Saturday I took the GMAT. They send you an e-mail the day before warning you that you won’t be allowed to take the test if there is any discrepancy with your ID. I checked to make sure my driver’s license matched the name on the receipt and all was well. At the test center, though, it turned out that my recorded birth date didn’t match my license by some few days. The check in clerk looked around for rules on what to do but couldn’t find them and decided to let me test. “I’ll have to file an IR, though,” he said.
The GMAT is an adaptive test, which means that it checks your answer and adjust the next question as it goes, and consequently your score is available on completion of the test; at least, your “unofficial” score. There are two essay questions that are scored by human review. My unofficial scores, then, rank me 50th percentile in Math and 97th percentile in verbal, for a total rank of 88th percentile. I became happy with the test as soon as I made it through the math section without timing out, and 88th percentile is good enough for me.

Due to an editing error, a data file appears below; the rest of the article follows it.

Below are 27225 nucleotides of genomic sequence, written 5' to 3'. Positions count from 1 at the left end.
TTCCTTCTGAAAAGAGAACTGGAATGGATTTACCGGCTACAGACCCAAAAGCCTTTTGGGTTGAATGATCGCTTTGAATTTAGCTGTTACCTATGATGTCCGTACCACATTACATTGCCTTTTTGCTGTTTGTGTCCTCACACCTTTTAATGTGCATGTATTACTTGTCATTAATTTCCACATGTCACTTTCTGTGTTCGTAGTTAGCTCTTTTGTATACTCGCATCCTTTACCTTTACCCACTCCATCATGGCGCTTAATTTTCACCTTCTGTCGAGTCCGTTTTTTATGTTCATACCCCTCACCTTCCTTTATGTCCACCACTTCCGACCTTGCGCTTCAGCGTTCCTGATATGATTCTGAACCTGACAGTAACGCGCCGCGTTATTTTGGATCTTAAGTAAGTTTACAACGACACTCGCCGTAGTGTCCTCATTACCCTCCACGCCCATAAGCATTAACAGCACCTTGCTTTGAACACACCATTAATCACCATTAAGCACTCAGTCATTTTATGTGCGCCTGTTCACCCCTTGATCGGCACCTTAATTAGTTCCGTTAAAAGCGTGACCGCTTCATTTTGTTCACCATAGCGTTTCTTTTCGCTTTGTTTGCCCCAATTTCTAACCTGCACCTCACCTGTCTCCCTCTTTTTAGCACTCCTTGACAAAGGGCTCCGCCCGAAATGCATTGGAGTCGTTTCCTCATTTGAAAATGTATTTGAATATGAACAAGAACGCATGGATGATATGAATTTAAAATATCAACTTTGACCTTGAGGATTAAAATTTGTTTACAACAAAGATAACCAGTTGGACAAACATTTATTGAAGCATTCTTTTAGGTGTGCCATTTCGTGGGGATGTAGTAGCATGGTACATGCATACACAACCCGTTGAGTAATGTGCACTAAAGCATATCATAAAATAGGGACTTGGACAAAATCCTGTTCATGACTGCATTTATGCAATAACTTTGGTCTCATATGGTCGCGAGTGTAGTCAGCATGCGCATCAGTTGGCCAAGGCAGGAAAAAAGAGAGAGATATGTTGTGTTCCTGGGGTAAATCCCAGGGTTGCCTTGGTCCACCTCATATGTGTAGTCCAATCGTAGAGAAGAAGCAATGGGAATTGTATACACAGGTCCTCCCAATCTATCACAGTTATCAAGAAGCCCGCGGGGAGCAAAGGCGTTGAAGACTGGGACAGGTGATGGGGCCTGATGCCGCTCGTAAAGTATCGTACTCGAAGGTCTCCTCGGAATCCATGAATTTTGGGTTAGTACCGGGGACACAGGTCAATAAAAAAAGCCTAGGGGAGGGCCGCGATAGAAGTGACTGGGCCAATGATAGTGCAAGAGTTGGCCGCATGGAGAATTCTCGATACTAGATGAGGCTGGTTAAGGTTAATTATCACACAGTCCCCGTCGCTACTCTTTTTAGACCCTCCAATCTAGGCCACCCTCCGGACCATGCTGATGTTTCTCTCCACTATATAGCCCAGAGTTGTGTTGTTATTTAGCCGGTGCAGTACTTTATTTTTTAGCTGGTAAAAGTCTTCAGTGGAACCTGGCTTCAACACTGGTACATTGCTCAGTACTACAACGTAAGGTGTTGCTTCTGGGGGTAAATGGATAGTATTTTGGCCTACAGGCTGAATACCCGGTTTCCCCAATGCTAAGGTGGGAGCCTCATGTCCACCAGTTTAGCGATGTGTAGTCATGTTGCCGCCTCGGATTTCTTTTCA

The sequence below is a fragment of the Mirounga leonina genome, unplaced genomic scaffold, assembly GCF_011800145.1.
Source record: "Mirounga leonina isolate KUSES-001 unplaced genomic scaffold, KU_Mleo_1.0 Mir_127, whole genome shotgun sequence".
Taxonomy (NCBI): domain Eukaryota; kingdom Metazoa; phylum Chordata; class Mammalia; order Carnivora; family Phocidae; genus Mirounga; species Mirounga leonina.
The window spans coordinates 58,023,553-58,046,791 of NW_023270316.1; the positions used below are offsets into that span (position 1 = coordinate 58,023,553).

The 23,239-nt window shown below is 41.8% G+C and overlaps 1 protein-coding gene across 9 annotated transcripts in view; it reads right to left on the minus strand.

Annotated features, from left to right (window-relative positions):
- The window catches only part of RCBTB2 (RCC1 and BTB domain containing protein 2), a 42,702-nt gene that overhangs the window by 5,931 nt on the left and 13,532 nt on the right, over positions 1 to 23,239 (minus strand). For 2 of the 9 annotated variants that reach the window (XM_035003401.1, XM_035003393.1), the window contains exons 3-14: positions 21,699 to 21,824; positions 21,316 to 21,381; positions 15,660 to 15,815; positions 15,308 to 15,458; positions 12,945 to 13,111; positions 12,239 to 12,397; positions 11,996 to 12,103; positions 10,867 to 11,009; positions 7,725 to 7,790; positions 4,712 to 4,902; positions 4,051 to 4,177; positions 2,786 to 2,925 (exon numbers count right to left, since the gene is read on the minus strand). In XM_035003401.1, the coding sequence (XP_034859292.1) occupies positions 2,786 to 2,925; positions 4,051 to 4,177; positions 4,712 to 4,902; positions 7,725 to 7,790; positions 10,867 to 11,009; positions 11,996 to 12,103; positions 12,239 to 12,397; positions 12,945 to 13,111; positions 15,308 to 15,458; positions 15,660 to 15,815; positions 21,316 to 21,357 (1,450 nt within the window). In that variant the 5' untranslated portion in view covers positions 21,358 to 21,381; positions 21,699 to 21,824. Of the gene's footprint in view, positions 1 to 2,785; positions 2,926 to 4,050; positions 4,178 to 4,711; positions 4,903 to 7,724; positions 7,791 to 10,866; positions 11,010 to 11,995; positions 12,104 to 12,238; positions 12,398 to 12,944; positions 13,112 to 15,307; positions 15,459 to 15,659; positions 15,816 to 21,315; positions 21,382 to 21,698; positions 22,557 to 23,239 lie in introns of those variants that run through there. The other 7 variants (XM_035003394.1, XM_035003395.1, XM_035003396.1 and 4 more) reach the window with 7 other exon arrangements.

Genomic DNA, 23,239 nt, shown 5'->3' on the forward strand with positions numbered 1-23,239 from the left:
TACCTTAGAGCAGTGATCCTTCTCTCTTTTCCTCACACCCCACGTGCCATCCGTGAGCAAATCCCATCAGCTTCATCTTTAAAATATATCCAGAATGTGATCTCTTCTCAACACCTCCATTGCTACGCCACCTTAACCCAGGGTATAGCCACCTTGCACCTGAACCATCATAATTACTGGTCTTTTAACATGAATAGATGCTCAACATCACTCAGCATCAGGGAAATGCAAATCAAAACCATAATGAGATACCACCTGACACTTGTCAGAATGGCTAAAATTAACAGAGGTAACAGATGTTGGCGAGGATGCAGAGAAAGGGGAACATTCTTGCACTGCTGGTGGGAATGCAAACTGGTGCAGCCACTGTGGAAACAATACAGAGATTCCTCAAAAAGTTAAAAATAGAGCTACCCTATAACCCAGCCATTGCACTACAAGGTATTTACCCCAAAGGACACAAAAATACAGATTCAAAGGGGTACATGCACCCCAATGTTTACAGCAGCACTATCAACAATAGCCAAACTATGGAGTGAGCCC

As I left the test, the clerk admonished me to have my incorrect birth date changed and that my scores would be held for review until the discrepancy was resolved.. I dutifully went online to do so on arriving home. But you cannot change your birth date online, and in fact there is an explicit notice that you will be refused the test if your birth date does not match.
Today I called customer service. After a lengthy automated message informing me that soon, if I asked any question to which I should already know the answer I would be billed, I was brusquely informed that I cannot take the test if my birth date is incorrect (which I already knew). I explained that I already took the test but I had been told there was a problem. The rep then offered to send me the link to my scores (which I already knew). Finally, after several rounds of this, I was put on hold briefly and then told that everything was in order but it takes 20 days for them to score the essays (which I already knew). I did not get the impression that my specific situation had been investigated at all, but I certainly got feeling that tech support was going to become the most lucrative part of the business when the new rule took effect.